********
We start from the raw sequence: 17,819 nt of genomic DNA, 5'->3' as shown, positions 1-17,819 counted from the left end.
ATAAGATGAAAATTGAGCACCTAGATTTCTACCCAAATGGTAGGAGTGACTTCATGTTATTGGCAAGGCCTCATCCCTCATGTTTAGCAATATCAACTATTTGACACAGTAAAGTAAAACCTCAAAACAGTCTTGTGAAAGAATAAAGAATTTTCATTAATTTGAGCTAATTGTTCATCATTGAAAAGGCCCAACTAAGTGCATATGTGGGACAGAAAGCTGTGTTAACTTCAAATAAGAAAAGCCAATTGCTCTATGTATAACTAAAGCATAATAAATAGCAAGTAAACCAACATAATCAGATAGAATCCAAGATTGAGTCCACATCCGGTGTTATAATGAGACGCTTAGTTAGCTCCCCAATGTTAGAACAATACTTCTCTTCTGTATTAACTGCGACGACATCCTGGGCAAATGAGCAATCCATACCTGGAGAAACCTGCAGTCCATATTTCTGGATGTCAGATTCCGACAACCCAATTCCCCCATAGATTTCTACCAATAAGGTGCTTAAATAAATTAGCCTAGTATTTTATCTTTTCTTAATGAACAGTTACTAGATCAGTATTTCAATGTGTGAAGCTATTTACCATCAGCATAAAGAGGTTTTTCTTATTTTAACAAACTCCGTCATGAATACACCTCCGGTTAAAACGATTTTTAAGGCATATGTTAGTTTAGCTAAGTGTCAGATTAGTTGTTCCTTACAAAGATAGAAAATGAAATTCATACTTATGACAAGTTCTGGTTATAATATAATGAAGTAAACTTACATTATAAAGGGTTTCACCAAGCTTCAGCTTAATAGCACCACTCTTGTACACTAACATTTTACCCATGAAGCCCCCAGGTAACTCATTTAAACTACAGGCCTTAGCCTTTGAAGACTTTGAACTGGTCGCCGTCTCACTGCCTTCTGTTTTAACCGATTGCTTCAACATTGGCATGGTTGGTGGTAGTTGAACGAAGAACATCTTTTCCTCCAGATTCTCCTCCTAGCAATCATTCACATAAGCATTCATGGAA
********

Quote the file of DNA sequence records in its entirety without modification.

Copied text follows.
We start from the raw sequence: 17,819 nt of genomic DNA, 5'->3' as shown, positions 1-17,819 counted from the left end.
ATAAGATGAAAATTGAGCACCTAGATTTCTACCCAAATGGTAGGAGTGACTTCATGTTATTGGCAAGGCCTCATCCCTCATGTTTAGCAATATCAACTATTTGACACAGTAAAGTAAAACCTCAAAACAGTCTTGTGAAAGAATAAAGAATTTTCATTAATTTGAGCTAATTGTTCATCATTGAAAAGGCCCAACTAAGTGCATATGTGGGACAGAAAGCTGTGTTAACTTCAAATAAGAAAAGCCAATTGCTCTATGTATAACTAAAGCATAATAAATAGCAAGTAAACCAACATAATCAGATAGAATCCAAGATTGAGTCCACATCCGGTGTTATAATGAGACGCTTAGTTAGCTCCCCAATGTTAGAACAATACTTCTCTTCTGTATTAACTGCGACGACATCCTGGGCAAATGAGCAATCCATACCTGGAGAAACCTGCAGTCCATATTTCTGGATGTCAGATTCCGACAACCCAATTCCCCCATAGATTTCTACCAATAAGGTGCTTAAATAAATTAGCCTAGTATTTTATCTTTTCTTAATGAACAGTTACTAGATCAGTATTTCAATGTGTGAAGCTATTTACCATCAGCATAAAGAGGTTTTTCTTATTTTAACAAACTCCGTCATGAATACACCTCCGGTTAAAACGATTTTTAAGGCATATGTTAGTTTAGCTAAGTGTCAGATTAGTTGTTCCTTACAAAGATAGAAAATGAAATTCATACTTATGACAAGTTCTGGTTATAATATAATGAAGTAAACTTACATTATAAAGGGTTTCACCAAGCTTCAGCTTAATAGCACCACTCTTGTACACTAACATTTTACCCATGAAGCCCCCAGGTAACTCATTTAAACTACAGGCCTTAGCCTTTGAAGACTTTGAACTGGTCGCCGTCTCACTGCCTTCTGTTTTAACCGATTGCTTCAACATTGGCATGGTTGGTGGTAGTTGAACGAAGAACATCTTTTCCTCCAGATTCTCCTCCTAGCAATCATTCACATAAGCATTCATGGAA